NY Times bestselling author, Lawrence McDonald, said it best this morning in one of his tweets, when he warned, "Be nimble. Expect violent rallies and declines as hints and starts of 'deal' rumors filter through the market". This is absolutely the approach that we are taking with our clients at FuturesANIMAL, and which I have expressed to traders in the past view articles that I have published via TheStreet.com (TST).
Take the past two trading days for example. Both days kicked off with considerable weakness in the equity indices. Looking at the December E-mini S&P 500 futures contract, yesterday we hit a low of 1673.25 right on the open before bouncing to 1691.75 and then closing at 1682.75. This morning we hit a low of 1663.25 just before the lunch hour on the east coast, with a solid 10-point bounce right back to 1675 within 2 hours of trading.
For futures traders, as well as options on futures traders, if positioned correctly and in tune with the pulse of the market, such swings can present a very stimulating trading environment. However, at the same time, if positions are not monitored frequently, a volatile trading environment such as the one we are currently in and the even more hectic environment which I tend to believe we are about to enter, can leave a trader crippled with positions that have quickly gone south.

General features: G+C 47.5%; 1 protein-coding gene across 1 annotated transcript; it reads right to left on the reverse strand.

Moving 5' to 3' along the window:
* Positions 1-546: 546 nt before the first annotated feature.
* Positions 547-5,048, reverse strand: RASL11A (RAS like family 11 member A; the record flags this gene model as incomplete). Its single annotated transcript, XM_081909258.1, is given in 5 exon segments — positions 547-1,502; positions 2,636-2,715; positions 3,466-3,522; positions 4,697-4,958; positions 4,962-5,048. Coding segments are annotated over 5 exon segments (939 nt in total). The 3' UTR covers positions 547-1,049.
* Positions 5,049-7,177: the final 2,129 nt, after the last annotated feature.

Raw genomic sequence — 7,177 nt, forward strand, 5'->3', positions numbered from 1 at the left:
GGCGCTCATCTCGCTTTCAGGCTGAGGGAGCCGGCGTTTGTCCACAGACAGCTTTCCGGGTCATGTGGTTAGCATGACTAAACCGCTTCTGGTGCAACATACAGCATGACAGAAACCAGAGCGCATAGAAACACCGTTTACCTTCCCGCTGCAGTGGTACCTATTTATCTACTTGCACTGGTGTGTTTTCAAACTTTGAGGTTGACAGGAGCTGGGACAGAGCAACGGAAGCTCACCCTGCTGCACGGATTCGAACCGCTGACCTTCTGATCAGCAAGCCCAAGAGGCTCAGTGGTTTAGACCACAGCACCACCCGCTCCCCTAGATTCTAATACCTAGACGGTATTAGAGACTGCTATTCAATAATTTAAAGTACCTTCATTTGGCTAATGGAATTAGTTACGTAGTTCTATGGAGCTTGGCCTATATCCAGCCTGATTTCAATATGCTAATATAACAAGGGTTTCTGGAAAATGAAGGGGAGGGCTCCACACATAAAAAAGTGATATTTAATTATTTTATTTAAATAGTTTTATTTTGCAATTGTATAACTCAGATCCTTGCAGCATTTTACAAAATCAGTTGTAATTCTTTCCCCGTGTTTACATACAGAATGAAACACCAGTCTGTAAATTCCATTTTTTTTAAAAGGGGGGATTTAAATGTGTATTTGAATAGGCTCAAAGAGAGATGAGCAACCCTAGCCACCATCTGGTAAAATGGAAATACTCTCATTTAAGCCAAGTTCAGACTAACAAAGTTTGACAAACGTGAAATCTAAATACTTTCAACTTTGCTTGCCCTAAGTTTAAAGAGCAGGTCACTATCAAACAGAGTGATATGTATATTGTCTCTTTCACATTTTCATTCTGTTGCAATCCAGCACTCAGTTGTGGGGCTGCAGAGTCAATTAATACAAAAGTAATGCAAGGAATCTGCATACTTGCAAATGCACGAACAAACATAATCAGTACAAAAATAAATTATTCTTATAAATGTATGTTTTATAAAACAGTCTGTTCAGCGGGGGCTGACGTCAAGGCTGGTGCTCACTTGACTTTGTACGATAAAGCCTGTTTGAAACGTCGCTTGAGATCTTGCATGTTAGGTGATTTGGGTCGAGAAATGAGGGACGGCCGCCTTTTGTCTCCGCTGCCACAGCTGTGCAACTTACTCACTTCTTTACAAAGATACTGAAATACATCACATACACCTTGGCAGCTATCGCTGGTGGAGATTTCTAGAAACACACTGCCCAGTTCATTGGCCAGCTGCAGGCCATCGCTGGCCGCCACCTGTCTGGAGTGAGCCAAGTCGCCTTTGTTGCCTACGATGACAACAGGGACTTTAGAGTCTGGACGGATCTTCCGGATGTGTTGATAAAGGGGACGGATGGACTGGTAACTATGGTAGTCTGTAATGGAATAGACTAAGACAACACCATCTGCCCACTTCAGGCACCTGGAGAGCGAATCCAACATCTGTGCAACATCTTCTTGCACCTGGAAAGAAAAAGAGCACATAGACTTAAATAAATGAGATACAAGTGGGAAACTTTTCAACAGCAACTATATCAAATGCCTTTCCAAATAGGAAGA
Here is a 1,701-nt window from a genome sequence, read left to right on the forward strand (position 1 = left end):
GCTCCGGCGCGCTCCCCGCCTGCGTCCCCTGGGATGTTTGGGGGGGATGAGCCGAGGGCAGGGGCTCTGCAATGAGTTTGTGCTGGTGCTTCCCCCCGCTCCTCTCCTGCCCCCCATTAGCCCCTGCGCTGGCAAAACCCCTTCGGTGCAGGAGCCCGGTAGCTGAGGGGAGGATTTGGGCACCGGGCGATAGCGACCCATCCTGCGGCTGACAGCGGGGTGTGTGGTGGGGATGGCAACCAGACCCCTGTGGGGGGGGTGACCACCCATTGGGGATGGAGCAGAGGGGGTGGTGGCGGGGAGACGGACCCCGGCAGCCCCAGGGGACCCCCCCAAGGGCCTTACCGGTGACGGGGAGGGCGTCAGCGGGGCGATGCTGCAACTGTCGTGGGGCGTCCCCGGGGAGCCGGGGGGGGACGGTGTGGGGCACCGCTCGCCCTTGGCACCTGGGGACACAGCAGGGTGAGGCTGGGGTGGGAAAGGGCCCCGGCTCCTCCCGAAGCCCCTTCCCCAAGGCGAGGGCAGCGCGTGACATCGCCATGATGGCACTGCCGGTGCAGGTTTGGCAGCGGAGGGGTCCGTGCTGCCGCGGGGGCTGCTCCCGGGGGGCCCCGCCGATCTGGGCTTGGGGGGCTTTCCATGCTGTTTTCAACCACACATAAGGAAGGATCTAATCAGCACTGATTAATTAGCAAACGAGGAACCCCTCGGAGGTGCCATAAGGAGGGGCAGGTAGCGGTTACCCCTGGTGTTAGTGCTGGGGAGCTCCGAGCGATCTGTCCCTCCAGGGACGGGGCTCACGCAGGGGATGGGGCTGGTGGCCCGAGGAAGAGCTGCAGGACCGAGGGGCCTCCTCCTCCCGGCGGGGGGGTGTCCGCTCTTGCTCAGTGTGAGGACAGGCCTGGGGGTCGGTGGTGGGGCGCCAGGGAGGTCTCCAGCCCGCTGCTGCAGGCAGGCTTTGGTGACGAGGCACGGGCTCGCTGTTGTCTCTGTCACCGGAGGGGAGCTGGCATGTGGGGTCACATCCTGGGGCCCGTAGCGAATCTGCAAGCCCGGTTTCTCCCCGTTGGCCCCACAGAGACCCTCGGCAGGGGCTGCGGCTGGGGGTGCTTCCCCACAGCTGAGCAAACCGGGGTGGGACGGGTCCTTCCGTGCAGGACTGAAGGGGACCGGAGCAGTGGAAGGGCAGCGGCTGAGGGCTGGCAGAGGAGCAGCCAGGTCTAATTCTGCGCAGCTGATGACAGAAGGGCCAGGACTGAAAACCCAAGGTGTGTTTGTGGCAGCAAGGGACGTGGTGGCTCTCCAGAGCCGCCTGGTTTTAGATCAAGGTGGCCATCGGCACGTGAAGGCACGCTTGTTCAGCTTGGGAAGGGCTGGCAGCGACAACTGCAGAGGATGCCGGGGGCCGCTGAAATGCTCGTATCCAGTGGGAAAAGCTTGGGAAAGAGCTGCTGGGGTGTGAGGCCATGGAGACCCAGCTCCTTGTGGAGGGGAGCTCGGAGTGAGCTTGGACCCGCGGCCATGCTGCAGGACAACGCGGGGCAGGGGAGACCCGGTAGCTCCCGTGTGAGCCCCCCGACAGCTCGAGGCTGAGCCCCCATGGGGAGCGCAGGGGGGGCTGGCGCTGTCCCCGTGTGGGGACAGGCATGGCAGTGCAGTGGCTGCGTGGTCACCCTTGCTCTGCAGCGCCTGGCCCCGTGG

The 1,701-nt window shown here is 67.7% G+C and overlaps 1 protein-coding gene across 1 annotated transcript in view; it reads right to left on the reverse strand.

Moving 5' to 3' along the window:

With that said, we continue to stress that such markets require the implementation of proper risk management practices. While protection via options is more costly than it was just yesterday, with the CBOE Volatility Index (VIX) hitting a 3-month high of 18.71 today, the cost of that protection will likely pale in comparison to being caught on the wrong side of a trade in a market that trades with a 20 point range as it has done in recent days.
Remember that being "nimble" does not simply mean getting in and out of trades quickly, but also implies comprehension. Disciplined traders have a plan, which includes exit parameters along with an astute understanding of the risk involved and how to effectively control it. With that said we will end with a favorite quote of mine:
"The major difference between a thing that might go wrong and a thing that cannot possibly go wrong is that when a thing that cannot possibly go wrong goes wrong it usually turns out to be impossible to get at or repair" - Douglas Adams
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